On shore, Hammerschmidt says beachcombers discover shells and sea beans in the slimy tangle, as well as live animals. Cities and counties that obtain permits may move the seaweed to help rebuild sand dunes. If you get a hankering to bring home some Sargassum, it does make a good garden fertilizer – with one caveat.

One thing you really do have to do is rinse the saltwater off of it. You don’t want that saltwater in your garden; that’s just not healthy for your garden.

The Sport Fish Restoration program supports our series.

For Texas Parks and Wildlife…I’m Cecilia Nasti.

So Much Sargassum

Monday, March 19th, 2018
Image of Kemp's Ridley resting on Sargassum © Joseph Scarola

Image of Kemp’s Ridley resting on Sargassum © Joseph Scarola

This is Passport to Texas

Every spring and summer, visitors to the coast encounter piles of brown, wet, slimy vegetation on Texas beaches.

It’s a brown algae called sargassum.

Paul Hammerschmidt, formerly with Coastal Fisheries, says sargassum may accumulate on tide lines for miles.

It belongs to a whole group of plants that belong to the sargassum group. Most of those plants are attached to hard substrate – rocks, shells – that kind of thing. These particular species don’t attach to anything; they’re floating. They have little tiny gas bladders that help the plant float. So, periodically that breaks away and ends up on the Texas beach.

Sargassum originates in the Sargasso Sea, in the middle of the North Atlantic Ocean.

…in a big floating gyre; a gyre is a big eddy. And this particular sea has no shoreline at all – no land shoreline. It’s surrounded by four different ocean currents that keep that seaweed trapped in this one particular area.

Yet, tons of sargassum escape and end up on Texas shores.

Changes in the currents; winds and storms can occur in the area, and section of it actually break off and get into the main currents. Those main currents will bring them into the gulf and eventually onto the beaches.

Tomorrow: the value of sargassum.

The Sport Fish Restoration program supports our series.

For Texas Parks and Wildlife…I’m Cecilia Nasti.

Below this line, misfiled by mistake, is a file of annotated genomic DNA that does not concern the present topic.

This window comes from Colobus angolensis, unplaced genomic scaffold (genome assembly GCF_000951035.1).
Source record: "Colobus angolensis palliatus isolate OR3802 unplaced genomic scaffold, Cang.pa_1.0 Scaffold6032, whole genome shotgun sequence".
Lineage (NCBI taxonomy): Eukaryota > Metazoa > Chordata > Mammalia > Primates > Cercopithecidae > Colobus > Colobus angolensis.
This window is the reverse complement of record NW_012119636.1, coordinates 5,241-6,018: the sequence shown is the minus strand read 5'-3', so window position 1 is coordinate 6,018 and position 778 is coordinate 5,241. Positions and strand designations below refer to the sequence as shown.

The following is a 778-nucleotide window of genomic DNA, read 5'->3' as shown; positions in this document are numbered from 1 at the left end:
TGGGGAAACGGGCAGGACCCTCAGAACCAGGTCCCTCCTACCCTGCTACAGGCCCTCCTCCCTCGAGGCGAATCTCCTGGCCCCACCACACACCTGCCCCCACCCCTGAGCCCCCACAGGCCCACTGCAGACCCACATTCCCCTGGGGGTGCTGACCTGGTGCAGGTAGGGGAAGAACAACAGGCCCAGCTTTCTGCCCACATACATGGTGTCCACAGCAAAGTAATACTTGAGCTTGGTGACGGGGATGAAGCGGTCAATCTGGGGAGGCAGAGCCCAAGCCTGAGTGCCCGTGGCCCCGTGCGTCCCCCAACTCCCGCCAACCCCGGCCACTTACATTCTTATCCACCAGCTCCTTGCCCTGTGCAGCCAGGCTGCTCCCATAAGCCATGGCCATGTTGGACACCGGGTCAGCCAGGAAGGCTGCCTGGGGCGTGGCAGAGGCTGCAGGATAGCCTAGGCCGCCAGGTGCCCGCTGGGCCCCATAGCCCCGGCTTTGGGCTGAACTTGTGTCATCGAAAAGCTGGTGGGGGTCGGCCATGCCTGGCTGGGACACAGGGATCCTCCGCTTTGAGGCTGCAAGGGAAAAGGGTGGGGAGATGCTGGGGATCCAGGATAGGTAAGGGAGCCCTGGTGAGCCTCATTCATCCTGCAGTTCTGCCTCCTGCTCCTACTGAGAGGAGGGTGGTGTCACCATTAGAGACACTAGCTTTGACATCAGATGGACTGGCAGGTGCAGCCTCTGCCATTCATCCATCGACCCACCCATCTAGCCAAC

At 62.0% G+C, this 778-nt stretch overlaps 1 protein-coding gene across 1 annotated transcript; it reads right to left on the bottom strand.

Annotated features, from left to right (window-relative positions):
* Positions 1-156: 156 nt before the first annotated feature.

2018 Crab Trap Removal

Monday, February 5th, 2018
Dead crab in abandoned trap, San Antonio Bay. Image  Art Morris, © Texas Parks and Wildlife Department

Dead crab in abandoned trap, San Antonio Bay. Image
Art Morris, © Texas Parks and Wildlife Department

This is Passport to Texas

Commercial crab fishermen use baited wire traps to lure their prey. Sometimes traps end up missing due to storms, or they are simply discarded.

These traps continue “ghost fishing” for months or years—capturing fish and other marine creatures, including endangered species, thus taking an environmental and economic toll on gulf fisheries.

In February of 2002, Texas Parks and Wildlife conducted the first abandoned crab trap removal program. During a 10-day period in February volunteers like you, join Texas Parks and Wildlife staff and partners, in removing derelict traps.

More than 32,000 crab traps have been removed from the gulf since 2002, saving tens of thousands of marine organisms.

This year’s cleanup is February 16th through the 25th. The big cleanup “push” is Saturday, February 17 from 10 to noon. The cleanup is the only time citizens may remove these traps from gulf waters.

Texas Parks and Wildlife facilitates roughly 20 coastal sites, and provides disposal facilities, tarps, gloves, crab trap hooks and other items to help volunteers remove troublesome traps.

To volunteer for this year’s program visit the Abandoned Crab Trap Removal page on the Texas Parks and Wildlife website.

The Sport Fish restoration Program supports our series.

For Texas Parks and Wildlife, I’m Cecilia Nasti.